Exercise

# Testing well: Boundary values

Remember `row_to_list()`

? It takes a row containing housing area and prices e.g. `"2,041\t123,781\n"`

and returns the data as a list e.g. `["2,041", "123,781"]`

.

A row can be mapped to a 2-tuple `(m, n)`

, where `m`

is the number of tab separators. `n`

is 1 if the row has any missing values, and 0 otherwise.

For example,

`"123\t456\n"`

\(\rightarrow\)`(1, 0)`

.`"\t456\n"`

\(\rightarrow\)`(1, 1)`

.`"\t456\t\n"`

\(\rightarrow\)`(2, 1)`

.

The function only returns a list for arguments mapping to `(1, 0)`

. All other tuples correspond to invalid rows, with either more than one tab or missing values. The function returns `None`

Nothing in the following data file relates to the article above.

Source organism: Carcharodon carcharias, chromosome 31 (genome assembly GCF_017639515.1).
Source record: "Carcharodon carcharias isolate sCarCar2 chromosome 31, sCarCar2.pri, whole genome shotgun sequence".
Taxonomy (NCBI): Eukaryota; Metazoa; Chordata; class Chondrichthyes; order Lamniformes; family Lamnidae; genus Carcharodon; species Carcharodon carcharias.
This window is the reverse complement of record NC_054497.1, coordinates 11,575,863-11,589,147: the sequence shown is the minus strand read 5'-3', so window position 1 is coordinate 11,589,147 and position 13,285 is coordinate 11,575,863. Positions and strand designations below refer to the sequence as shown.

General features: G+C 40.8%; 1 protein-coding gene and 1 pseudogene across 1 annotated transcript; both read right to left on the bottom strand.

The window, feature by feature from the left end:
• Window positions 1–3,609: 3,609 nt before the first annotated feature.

in all these cases. See the plot.

This mapping shows that the function has normal behavior at `(1, 0)`

, and special behavior everywhere else.

Instructions 1/4

1

2

3

4

## Question

Which are the boundary values for this function, according to the plot?

### Possible answers

`(1, 0)`

.`(0, 0)`

and `(2, 0)`

.`(0, 0)`

, `(2, 0)`

and `(1, 1)`

.`(3, 0)`

and `(3, 1)`

.